Two years after the abuse which was uncovered at Winterbourne View, and following a new DH report which found little real change, the 3,000 people living in ‘hospitals’ and ‘Assessment and Treatment Centres’ got their first piece of good news in some time, as it was announced just before Christmas that Bill Mumford, CEO of MacIntyre, has been appointed as the new lead for the Post-Winterbourne View Joint Improvement Programme. Bill has been visionary in helping MacIntyre to embrace personalisation and he combines a strong belief in listening, with the ability to get things done.
A swift round of inspections, soon after the BBC Panorama exposé, ascertained that the horrific abuse at Winterbourne did not appear to be widespread (although failure to meet key standards was). But whilst the most upsetting aspect of Winterbourne View was the abuse, the scandal was not that abuse could happen in a place like that – it could almost have been designed to foster inhumanity – but that a place which so obviously lacked any of the hallmarks of home or community could be considered a fit place for people with learning disabilities to live, sometimes for years on end. We thought that such places were in the history books in the UK, but for people labelled ‘challenging’, we had to face the fact that this is not so.
Whilst the programme intended to make changes did a great deal of work, the initial anger never became a movement. There was a focus on process change, rather than culture change, with local areas being asked 60+ questions about what systems and relationships were in place and how confident professionals were. The answers were published, but seemed to get us no closer to answering the question, ‘Has anything really changed?’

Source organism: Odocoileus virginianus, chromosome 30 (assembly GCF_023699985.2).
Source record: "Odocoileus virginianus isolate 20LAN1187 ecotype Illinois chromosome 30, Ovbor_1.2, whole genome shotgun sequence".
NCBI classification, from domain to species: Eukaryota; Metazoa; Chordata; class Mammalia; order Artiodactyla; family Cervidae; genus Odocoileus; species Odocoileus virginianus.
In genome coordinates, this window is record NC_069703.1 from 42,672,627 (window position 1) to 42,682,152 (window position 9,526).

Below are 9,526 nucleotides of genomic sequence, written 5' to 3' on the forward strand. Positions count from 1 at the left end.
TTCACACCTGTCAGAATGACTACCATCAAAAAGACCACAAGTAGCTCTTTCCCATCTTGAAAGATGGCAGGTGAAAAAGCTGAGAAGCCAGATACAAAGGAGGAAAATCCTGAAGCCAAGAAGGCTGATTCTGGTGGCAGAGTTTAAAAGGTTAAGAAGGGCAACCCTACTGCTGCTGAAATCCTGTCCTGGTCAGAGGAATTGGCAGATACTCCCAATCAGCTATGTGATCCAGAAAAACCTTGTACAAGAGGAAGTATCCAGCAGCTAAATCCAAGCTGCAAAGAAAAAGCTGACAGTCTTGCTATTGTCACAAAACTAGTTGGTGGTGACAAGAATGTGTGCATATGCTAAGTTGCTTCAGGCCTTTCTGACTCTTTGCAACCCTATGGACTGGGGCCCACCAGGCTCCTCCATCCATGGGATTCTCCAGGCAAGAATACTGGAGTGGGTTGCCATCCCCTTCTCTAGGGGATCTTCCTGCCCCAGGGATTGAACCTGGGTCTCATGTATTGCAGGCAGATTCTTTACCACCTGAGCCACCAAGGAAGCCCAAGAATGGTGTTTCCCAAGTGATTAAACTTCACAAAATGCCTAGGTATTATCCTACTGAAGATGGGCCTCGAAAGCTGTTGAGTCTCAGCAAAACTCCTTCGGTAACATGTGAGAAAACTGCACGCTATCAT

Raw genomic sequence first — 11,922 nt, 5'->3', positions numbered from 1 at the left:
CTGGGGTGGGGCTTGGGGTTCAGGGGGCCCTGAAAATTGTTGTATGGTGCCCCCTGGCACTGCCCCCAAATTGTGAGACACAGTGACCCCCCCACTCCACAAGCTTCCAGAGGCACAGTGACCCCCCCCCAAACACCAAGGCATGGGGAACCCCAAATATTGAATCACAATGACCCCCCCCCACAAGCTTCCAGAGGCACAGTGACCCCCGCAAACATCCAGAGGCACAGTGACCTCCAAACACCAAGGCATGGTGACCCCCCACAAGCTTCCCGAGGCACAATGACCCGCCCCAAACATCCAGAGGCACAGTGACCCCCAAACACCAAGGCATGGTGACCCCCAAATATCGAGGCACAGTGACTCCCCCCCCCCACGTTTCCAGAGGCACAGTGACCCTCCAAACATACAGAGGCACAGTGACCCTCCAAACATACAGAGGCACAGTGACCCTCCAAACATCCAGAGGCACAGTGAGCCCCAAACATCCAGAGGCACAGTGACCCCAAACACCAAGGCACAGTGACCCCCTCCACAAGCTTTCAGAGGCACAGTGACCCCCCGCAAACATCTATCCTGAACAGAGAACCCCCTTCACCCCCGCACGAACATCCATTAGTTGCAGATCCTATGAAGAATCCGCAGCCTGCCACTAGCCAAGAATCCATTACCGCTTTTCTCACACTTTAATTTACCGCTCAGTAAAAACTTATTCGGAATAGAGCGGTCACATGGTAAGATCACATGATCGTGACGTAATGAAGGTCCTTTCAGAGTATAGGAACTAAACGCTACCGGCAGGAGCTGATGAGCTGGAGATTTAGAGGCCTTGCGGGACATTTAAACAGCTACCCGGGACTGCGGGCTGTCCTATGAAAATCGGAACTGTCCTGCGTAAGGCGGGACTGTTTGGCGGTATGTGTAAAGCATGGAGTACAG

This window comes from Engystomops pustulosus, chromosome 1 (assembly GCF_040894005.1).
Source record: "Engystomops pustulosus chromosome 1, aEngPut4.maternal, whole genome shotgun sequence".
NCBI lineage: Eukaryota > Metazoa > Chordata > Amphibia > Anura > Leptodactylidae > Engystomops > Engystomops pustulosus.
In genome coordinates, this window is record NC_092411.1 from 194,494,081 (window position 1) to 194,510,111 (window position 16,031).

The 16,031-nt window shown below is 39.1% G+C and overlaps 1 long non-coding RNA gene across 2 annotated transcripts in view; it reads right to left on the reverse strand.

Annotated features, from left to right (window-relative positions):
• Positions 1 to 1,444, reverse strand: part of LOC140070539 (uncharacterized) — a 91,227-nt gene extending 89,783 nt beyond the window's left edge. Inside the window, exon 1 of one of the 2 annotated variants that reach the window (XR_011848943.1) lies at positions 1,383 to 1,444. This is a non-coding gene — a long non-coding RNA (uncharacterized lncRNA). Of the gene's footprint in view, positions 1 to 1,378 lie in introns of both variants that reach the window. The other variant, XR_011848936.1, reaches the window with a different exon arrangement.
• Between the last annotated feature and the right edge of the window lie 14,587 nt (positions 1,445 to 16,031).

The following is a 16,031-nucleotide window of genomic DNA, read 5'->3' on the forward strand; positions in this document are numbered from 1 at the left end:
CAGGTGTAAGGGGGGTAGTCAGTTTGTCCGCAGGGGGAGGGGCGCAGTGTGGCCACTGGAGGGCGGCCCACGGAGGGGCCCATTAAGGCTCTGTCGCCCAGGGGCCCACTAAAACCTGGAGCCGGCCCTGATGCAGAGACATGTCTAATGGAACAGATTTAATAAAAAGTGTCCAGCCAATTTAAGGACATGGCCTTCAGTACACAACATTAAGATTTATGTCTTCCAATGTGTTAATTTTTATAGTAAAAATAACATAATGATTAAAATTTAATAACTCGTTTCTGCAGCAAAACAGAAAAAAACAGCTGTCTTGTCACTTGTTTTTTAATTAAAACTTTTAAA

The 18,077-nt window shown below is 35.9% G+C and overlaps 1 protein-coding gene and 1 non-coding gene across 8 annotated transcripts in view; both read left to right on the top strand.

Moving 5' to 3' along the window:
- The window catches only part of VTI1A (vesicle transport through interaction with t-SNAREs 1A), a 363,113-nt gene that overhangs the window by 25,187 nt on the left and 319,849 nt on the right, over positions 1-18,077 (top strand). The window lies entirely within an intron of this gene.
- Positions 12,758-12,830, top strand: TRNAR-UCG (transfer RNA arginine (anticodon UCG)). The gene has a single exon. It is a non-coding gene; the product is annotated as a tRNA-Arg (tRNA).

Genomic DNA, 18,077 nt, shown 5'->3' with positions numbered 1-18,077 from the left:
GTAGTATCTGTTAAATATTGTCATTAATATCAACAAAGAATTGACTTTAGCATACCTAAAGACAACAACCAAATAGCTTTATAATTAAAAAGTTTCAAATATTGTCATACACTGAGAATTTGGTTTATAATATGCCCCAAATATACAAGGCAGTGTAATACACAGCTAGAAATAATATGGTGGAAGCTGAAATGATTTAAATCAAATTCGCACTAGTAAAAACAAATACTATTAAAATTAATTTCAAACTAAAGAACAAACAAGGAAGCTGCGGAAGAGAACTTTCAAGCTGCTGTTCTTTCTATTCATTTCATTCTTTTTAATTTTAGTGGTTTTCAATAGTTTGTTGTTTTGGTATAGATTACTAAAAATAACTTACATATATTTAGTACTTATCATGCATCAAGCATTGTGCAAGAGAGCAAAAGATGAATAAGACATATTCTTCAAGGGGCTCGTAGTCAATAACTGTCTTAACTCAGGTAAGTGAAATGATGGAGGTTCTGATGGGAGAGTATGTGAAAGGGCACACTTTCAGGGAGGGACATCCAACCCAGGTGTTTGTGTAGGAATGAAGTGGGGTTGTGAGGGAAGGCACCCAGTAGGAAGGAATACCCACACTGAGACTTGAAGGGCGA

Bill has been a key figure in Think Local, Act Personal (TLAP), the partnership championing personalisation. TLAP’s flagship product is called ‘Making it real’, which was written by people who use services and family carers as a tool for local areas to ask, not whether professionals feel personalisation is happening, but whether change feels real to the only people who matter. It is easy to get bogged down in designing processes, guidance and systems and they are often the things that we professionals do, because we know how to do them. But when we have the humility to ask people themselves what would make change feel real, things can get a lot simpler.
With that in mind, here is my attempt to put the question, ‘Does change feel real to people in the Winterbournes?’ into ten simple challenges for councils and NHS commissioners:
1. How are you making yourselves accountable on progress to individuals and families in your area? (eg do senior commissioners report regularly to groups of people with lived experience of Assessment and Treatment centres and their families?)
2. How are you involving individuals/ families in designing new approaches?
3. How are you involving providers in designing new approaches? And creating a local market place which welcomes new providers & innovators?
4. How are you building into contracts the assumption that institutional care is short-stay – and rewarding progress towards community settings?
5. Are you pooling budgets and jointly commissioning? If not, how are you demonstrating that your approach feels joined up to people?
6. Are you publishing the numbers of people in, entering and leaving institutional care in your area? And do they show that your use of institutional care is falling?
7. How do you ensure that everyone in an institutional setting has access to an advocate and an individual care plan which is regularly reviewed, with progress on those plans monitored at a senior level?
8. How are you judging whether institutional care is appropriate or not and demonstrating that non-institutional approaches are routinely considered, and re-considered?
9. Do you offer significant resources to family carers who are struggling to continue to care, before spending large amounts on expensive institutional care when family care breaks down?
10. How are you ensuring that commissioners, clinicians, service managers and practitioners have the humility to treat individuals and families as expert partners at all times?
Read our report, Closing the Winterbournes, co-written with KeyRing on our website here.